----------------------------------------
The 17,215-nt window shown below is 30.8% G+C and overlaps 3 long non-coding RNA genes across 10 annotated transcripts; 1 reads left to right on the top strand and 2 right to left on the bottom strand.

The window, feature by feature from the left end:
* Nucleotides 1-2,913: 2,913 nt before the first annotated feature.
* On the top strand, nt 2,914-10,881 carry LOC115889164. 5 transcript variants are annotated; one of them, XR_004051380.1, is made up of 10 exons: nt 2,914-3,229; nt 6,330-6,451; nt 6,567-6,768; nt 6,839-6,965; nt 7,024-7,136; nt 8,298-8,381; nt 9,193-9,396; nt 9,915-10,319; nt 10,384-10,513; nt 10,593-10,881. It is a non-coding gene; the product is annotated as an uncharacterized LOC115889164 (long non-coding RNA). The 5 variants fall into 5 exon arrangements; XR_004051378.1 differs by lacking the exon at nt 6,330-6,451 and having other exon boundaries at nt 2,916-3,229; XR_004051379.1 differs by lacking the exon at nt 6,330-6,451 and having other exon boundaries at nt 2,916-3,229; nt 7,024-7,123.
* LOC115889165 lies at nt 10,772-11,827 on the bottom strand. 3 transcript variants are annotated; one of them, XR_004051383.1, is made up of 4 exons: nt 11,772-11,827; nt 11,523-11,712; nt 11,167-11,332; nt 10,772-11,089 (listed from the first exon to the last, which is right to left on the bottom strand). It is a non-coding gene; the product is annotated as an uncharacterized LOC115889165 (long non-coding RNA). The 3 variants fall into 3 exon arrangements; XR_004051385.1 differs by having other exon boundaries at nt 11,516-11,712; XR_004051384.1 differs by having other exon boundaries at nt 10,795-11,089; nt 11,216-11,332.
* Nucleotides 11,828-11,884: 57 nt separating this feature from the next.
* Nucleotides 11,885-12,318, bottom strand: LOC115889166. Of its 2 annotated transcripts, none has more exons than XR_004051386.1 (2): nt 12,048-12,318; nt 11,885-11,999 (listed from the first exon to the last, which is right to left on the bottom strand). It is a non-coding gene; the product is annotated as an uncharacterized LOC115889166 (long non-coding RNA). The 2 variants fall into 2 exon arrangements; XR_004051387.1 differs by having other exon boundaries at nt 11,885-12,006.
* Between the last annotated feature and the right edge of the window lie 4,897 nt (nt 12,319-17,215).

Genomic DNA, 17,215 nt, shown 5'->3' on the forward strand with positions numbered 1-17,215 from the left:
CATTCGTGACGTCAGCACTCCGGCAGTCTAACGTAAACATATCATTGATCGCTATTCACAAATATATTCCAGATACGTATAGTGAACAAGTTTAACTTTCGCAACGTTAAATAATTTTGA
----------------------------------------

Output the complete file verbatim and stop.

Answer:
The 17,215-nt window shown below is 30.8% G+C and overlaps 3 long non-coding RNA genes across 10 annotated transcripts; 1 reads left to right on the top strand and 2 right to left on the bottom strand.

The window, feature by feature from the left end:
* Nucleotides 1-2,913: 2,913 nt before the first annotated feature.
* On the top strand, nt 2,914-10,881 carry LOC115889164. 5 transcript variants are annotated; one of them, XR_004051380.1, is made up of 10 exons: nt 2,914-3,229; nt 6,330-6,451; nt 6,567-6,768; nt 6,839-6,965; nt 7,024-7,136; nt 8,298-8,381; nt 9,193-9,396; nt 9,915-10,319; nt 10,384-10,513; nt 10,593-10,881. It is a non-coding gene; the product is annotated as an uncharacterized LOC115889164 (long non-coding RNA). The 5 variants fall into 5 exon arrangements; XR_004051378.1 differs by lacking the exon at nt 6,330-6,451 and having other exon boundaries at nt 2,916-3,229; XR_004051379.1 differs by lacking the exon at nt 6,330-6,451 and having other exon boundaries at nt 2,916-3,229; nt 7,024-7,123.
* LOC115889165 lies at nt 10,772-11,827 on the bottom strand. 3 transcript variants are annotated; one of them, XR_004051383.1, is made up of 4 exons: nt 11,772-11,827; nt 11,523-11,712; nt 11,167-11,332; nt 10,772-11,089 (listed from the first exon to the last, which is right to left on the bottom strand). It is a non-coding gene; the product is annotated as an uncharacterized LOC115889165 (long non-coding RNA). The 3 variants fall into 3 exon arrangements; XR_004051385.1 differs by having other exon boundaries at nt 11,516-11,712; XR_004051384.1 differs by having other exon boundaries at nt 10,795-11,089; nt 11,216-11,332.
* Nucleotides 11,828-11,884: 57 nt separating this feature from the next.
* Nucleotides 11,885-12,318, bottom strand: LOC115889166. Of its 2 annotated transcripts, none has more exons than XR_004051386.1 (2): nt 12,048-12,318; nt 11,885-11,999 (listed from the first exon to the last, which is right to left on the bottom strand). It is a non-coding gene; the product is annotated as an uncharacterized LOC115889166 (long non-coding RNA). The 2 variants fall into 2 exon arrangements; XR_004051387.1 differs by having other exon boundaries at nt 11,885-12,006.
* Between the last annotated feature and the right edge of the window lie 4,897 nt (nt 12,319-17,215).

Genomic DNA, 17,215 nt, shown 5'->3' on the forward strand with positions numbered 1-17,215 from the left:
CATTCGTGACGTCAGCACTCCGGCAGTCTAACGTAAACATATCATTGATCGCTATTCACAAATATATTCCAGATACGTATAGTGAACAAGTTTAACTTTCGCAACGTTAAATAATTTTGA